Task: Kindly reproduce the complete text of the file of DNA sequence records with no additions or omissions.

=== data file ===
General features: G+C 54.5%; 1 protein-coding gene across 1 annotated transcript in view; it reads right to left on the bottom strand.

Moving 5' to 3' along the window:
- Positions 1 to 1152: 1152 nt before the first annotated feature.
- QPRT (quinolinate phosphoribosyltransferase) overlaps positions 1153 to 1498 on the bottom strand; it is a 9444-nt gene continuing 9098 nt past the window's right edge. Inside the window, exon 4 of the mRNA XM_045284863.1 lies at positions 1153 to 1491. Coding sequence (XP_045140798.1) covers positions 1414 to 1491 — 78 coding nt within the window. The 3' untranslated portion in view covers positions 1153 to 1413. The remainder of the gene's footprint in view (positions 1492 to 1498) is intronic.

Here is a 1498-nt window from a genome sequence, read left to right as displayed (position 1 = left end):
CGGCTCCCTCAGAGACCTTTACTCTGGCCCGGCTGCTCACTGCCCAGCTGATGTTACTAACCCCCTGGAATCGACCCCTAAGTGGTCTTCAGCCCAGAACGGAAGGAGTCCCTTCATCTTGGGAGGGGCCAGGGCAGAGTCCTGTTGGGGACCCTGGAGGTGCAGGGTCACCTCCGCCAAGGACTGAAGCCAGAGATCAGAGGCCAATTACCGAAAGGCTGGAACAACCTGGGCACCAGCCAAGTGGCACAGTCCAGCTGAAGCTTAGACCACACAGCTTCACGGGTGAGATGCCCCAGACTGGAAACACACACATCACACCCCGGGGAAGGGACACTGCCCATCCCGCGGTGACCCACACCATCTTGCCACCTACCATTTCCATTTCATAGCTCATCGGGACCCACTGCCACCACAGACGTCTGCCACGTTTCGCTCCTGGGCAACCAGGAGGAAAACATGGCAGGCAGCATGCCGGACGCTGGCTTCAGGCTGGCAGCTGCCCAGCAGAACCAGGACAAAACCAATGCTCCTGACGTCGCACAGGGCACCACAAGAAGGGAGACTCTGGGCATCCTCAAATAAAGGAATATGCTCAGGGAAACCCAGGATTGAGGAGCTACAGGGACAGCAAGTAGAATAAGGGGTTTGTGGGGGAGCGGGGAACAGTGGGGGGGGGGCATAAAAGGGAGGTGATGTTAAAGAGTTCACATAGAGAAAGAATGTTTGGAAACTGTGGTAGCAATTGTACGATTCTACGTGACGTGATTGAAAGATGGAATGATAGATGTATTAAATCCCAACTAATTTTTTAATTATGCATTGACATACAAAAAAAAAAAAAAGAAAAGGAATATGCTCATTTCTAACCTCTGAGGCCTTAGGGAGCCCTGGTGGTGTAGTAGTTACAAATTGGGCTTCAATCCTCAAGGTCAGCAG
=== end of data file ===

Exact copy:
General features: G+C 54.5%; 1 protein-coding gene across 1 annotated transcript in view; it reads right to left on the bottom strand.

Moving 5' to 3' along the window:
- Positions 1 to 1152: 1152 nt before the first annotated feature.
- QPRT (quinolinate phosphoribosyltransferase) overlaps positions 1153 to 1498 on the bottom strand; it is a 9444-nt gene continuing 9098 nt past the window's right edge. Inside the window, exon 4 of the mRNA XM_045284863.1 lies at positions 1153 to 1491. Coding sequence (XP_045140798.1) covers positions 1414 to 1491 — 78 coding nt within the window. The 3' untranslated portion in view covers positions 1153 to 1413. The remainder of the gene's footprint in view (positions 1492 to 1498) is intronic.

Here is a 1498-nt window from a genome sequence, read left to right as displayed (position 1 = left end):
CGGCTCCCTCAGAGACCTTTACTCTGGCCCGGCTGCTCACTGCCCAGCTGATGTTACTAACCCCCTGGAATCGACCCCTAAGTGGTCTTCAGCCCAGAACGGAAGGAGTCCCTTCATCTTGGGAGGGGCCAGGGCAGAGTCCTGTTGGGGACCCTGGAGGTGCAGGGTCACCTCCGCCAAGGACTGAAGCCAGAGATCAGAGGCCAATTACCGAAAGGCTGGAACAACCTGGGCACCAGCCAAGTGGCACAGTCCAGCTGAAGCTTAGACCACACAGCTTCACGGGTGAGATGCCCCAGACTGGAAACACACACATCACACCCCGGGGAAGGGACACTGCCCATCCCGCGGTGACCCACACCATCTTGCCACCTACCATTTCCATTTCATAGCTCATCGGGACCCACTGCCACCACAGACGTCTGCCACGTTTCGCTCCTGGGCAACCAGGAGGAAAACATGGCAGGCAGCATGCCGGACGCTGGCTTCAGGCTGGCAGCTGCCCAGCAGAACCAGGACAAAACCAATGCTCCTGACGTCGCACAGGGCACCACAAGAAGGGAGACTCTGGGCATCCTCAAATAAAGGAATATGCTCAGGGAAACCCAGGATTGAGGAGCTACAGGGACAGCAAGTAGAATAAGGGGTTTGTGGGGGAGCGGGGAACAGTGGGGGGGGGGCATAAAAGGGAGGTGATGTTAAAGAGTTCACATAGAGAAAGAATGTTTGGAAACTGTGGTAGCAATTGTACGATTCTACGTGACGTGATTGAAAGATGGAATGATAGATGTATTAAATCCCAACTAATTTTTTAATTATGCATTGACATACAAAAAAAAAAAAAAGAAAAGGAATATGCTCATTTCTAACCTCTGAGGCCTTAGGGAGCCCTGGTGGTGTAGTAGTTACAAATTGGGCTTCAATCCTCAAGGTCAGCAG